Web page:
You're in the middle of making a spicy stew, tacos, or enchiladas for a cozy night in. However, halfway through the recipe, you discover that you're out of a key ingredient- chili powder. Although there are many spice blends, few have the exact balance and taste that chili powder brings. So what are the best substitutes?
What is Chili Powder?
Chili powder is a delicious spice blend with its own unique flavor profile, it typically includes a mixture of ground dried chili peppers, cayenne pepper, ground cumin, garlic powder, paprika, oregano, and onion powder. Although the spice is used in many cuisines these days, it's a staple of Tex-Mex, and was actually invented in Texas at the end of the 1800s.
A variety of different chili peppers can be used to make chili powder, most commonly red chili peppers like ancho chili peppers, cayenne peppers, chipotle peppers, jalapeño peppers, and Piri Piri chili peppers. However other peppers are sometimes used as well, like jalapeños and pasilla.
Chipotle powder, on the other hand, is made with only one ingredient: smoked jalapeño peppers crushed into powder form.
Here are 5 great chili powder substitutes to bring all the kick and flavor you need!
1. Make Your Own
If your recipe calls for chili powder but you realize too late that you're out of this tasty spice mix, it's not too hard to make your own chili powder blend. After all, you don't always have time to head back to the grocery store, especially in the middle of a recipe. If you're the type of person that keeps a well-stocked spice cabinet, then making your own chili powder is simple and easy.
To make your own homemade chili powder, simply combine 2 tablespoons paprika, ½ tablespoon cumin, ½ tablespoon garlic powder, 1 teaspoon onion powder, 1 teaspoon oregano, and ¾ teaspoon cayenne powder. Mix the ingredients together, then transfer to an airtight container and store in a cool, dry place. This chili powder recipe only makes 1/4 cup chili powder, so feel free to scale up as you see fit. It will last as long as any of your other spices as long as stored properly.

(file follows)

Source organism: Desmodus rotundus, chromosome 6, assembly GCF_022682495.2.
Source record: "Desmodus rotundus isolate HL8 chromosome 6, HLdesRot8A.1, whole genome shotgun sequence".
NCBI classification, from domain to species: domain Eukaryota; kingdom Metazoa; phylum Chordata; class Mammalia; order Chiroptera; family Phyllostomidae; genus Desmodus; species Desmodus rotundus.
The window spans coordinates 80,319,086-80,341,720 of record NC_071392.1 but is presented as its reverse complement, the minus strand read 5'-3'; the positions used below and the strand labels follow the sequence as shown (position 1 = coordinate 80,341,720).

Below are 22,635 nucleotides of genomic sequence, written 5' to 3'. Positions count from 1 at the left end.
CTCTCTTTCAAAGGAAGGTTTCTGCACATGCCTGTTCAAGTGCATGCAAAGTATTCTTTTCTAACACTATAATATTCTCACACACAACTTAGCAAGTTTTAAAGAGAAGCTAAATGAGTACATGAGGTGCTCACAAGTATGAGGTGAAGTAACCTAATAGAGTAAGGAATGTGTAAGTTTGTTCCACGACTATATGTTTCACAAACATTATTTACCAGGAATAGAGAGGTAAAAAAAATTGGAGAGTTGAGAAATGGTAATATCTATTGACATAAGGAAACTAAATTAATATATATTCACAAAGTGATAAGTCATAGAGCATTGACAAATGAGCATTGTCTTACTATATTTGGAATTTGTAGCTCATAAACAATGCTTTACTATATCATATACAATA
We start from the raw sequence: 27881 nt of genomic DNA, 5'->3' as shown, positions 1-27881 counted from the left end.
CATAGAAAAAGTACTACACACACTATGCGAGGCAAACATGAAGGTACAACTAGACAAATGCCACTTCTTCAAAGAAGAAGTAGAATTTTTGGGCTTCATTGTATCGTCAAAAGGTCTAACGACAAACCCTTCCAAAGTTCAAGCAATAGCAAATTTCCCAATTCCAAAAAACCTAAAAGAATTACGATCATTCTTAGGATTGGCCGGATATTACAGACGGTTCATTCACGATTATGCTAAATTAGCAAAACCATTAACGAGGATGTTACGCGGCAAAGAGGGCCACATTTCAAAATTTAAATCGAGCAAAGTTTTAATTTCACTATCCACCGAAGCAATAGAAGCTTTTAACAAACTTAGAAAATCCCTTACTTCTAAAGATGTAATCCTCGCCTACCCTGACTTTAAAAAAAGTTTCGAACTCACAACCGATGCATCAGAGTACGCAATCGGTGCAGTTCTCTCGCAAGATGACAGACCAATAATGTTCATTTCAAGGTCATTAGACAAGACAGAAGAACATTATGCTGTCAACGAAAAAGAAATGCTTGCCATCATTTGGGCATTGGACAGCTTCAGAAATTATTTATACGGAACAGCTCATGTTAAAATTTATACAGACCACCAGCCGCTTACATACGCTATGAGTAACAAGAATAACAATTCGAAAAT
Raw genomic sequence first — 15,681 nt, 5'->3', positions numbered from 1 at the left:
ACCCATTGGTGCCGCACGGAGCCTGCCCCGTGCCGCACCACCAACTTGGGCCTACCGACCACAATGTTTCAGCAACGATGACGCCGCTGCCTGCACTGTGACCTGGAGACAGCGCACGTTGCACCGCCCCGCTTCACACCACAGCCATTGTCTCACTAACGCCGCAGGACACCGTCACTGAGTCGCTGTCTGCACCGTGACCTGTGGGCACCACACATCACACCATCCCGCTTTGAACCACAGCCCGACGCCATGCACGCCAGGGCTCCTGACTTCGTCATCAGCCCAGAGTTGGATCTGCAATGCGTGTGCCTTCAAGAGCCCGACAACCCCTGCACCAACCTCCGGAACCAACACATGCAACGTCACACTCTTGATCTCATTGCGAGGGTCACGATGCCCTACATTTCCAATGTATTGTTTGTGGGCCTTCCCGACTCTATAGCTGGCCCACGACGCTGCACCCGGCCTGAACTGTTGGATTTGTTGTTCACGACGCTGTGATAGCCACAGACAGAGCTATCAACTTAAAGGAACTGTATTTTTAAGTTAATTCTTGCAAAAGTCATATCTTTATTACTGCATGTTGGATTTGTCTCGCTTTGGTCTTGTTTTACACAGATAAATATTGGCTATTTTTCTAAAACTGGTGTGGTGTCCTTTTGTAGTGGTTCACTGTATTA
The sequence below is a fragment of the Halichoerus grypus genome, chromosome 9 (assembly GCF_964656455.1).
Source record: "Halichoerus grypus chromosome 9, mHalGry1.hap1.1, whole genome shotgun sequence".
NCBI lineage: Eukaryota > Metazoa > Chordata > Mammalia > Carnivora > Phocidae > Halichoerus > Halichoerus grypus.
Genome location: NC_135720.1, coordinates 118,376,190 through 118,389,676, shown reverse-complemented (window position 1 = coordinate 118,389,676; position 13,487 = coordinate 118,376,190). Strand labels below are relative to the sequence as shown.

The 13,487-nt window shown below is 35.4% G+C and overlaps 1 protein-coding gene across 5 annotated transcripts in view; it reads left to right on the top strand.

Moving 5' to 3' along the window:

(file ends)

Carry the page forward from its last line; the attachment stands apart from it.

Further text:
2. Paprika, Cumin and Cayenne
If you don't have all of the ingredients listed above, you can still make your own chili powder substitute that comes close to the distinct flavor of chili powder. Combine 2 teaspoons paprika, 1 teaspoon cumin, and a 1/4 teaspoon cayenne. This should be used for every 1 tablespoon chili powder that the recipe calls for. You can add more or less cayenne based on your spice preferences.
The cayenne will add the peppery kick that chili powder is known for, while the paprika and cumin will round out the flavors of the seasoning mix and add depth.
3. Chili Flakes
Ok, so you're not only out of chili powder, but your whole spice cabinet needs a re-up. If you can't make a spice blend to replace chili powder, you can still get some of the flavor and spice you need for the recipe with just chili flakes. You can either sprinkle the flakes right in, or grind them up with a mortar and pestle. Additionally, blade-style coffee grinders double as spice grinders, although the flavor can linger, so we recommend only using an older model.
Since there are no other spices included to balance out the heat, these will be spicier than a chili powder blend. Also add a little at a time rather than using the same amount that the recipe calls for. Chili flakes aren't the same thing as red pepper flakes, so look specifically for the ones that say "chili" to get that specific chili powder kick!
4. Hot Sauce
If you're making a soup like chili, you can use hot sauce like Tabasco or Sriracha instead of chili powder. These will likely add a similar flavor to the dish as chili powder would have. The one big difference is that they also usually have vinegar and sugar as well. This might add an acidic, sweet flavor to your dish that chili powder won't.
Although the spice level of hot sauces vary, it's safe to assume you should use less hot sauce than you would chili powder. Be mindful of this and always taste as you cook.
5. Seasoning Mixes
Another good substitute for chili powder is seasoning mixes. Although substituting isn't an exact science, mixes like Creole seasoning, Cajun seasoning, and taco seasoning are all pepper based and full of delicious flavors. However, they won't be quite the same as chili powder, so you might want to add the mix a little at a time to make sure you like the flavor it's bringing to the dish.
Additionally, pre-mixed spice blends such as taco seasoning often come loaded with sodium that isn't in chili powder. If using one of these as an option, we recommend lowering the salt level in the dish.